Culture war: Leicester University stands by professor

Conservative MPs and columnists for leading newspapers have attacked the work of Leicester University’s Professor Corinne Fowler, for contributing to a ‘woke culture war’. They believe the Professor is trying to rewrite history for the ‘liberal left’.

The University’s Vice-Chancellor Prof. Nishan Canagarajah told LSM that PVC Research and Enterprise is supporting Prof. Fowler:

“The University places utmost importance on upholding and protecting academic freedom and will stand with our staff against any abuse or misrepresentation in public discourse. […] [Prof. Fowler] has also received support throughout from her School and College. We will continue to support her in her research pursuits and will do all we can do ensure there is respectful and evidence-based dialogue on her findings.”

Prof. Fowler is an editor of the National Trust’s recent interim report on its properties, which has investigated the links between Britain’s countryside and its colonial history. Her research project, entitled Colonial Countryside, which invites students to explore these connections and add their voice to the narrative, is also under fire.

Simon Heffer (The Telegraph) said the report is “full of woke prejudices”, whilst Dominic Sandbrook (The Daily Mail) considers it to be “intellectually fraudulent.” The ‘Common Sense group’ (made up of Conservative MPs and peers) has argued that the National Trust has been “coloured by cultural Marxist dogma” and is overstepping its responsibility as a charity.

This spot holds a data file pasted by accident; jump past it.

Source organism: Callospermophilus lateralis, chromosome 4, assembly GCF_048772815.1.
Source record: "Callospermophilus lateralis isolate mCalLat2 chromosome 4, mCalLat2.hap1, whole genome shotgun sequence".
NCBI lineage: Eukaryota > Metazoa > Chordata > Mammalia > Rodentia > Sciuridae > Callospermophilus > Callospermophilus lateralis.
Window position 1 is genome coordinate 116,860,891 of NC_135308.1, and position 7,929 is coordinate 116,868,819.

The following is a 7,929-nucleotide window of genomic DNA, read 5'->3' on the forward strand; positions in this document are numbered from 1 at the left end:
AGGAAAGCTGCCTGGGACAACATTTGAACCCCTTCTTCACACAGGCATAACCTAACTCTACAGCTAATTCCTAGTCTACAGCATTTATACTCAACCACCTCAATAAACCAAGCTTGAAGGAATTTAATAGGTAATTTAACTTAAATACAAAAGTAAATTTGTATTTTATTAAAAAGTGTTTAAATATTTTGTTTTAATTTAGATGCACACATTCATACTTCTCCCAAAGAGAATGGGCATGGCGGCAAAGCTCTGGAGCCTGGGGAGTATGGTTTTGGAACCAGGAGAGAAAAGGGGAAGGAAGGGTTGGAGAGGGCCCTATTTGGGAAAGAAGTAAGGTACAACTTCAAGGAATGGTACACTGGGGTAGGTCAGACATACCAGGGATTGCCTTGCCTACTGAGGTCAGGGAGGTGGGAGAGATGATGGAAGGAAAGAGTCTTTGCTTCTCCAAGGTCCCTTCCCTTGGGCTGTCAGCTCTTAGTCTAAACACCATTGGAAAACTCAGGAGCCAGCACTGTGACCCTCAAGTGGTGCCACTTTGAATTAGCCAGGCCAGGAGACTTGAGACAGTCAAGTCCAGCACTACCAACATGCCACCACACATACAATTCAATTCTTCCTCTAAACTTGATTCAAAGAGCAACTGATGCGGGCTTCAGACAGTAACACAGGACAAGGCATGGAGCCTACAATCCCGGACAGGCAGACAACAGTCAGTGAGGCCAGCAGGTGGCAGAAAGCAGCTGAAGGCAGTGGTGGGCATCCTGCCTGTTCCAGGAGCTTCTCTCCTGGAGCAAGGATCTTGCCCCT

In the House of Commons on November 12th, Jacob Rees-Mogg declared that “we should never bow to the activists who want to scrub our history bare and start from year zero.”

Some Twitter users have questioned Prof. Fowler’s academic credentials, and attacked her for perpetuating a “Stalinist” and “liberal-left” agenda . Prof. Fowler’s credentials include a doctorate, four research grants totalling over £150,000, and her role as Director of the Centre for New Writing.

The Head of the School of Arts, Professor Martin Halliwell, defended his colleague:

“The School of Arts greatly values Corinne Fowler’s Colonial Countryside project […]. It is a vital project for the present time, prompting a reappraisal of national heritage and inspiring primary schoolchildren and their teachers to engage with National Trust properties and collections as a means to more fully understand the country’s colonial past.”

In an interview with LSM, Prof. Fowler emphasised the importance of academic research rigour when responding to such attacks, and focused on the positive influence of her project.

Rhiannon Jenkins is a final year English student passionate about activism, film & literature and travel. She also acts as Arts & Culture Chief Editor. You can find her on Instagram here: @rrhiannonj.

Feature image taken from Colonial Countryside site.

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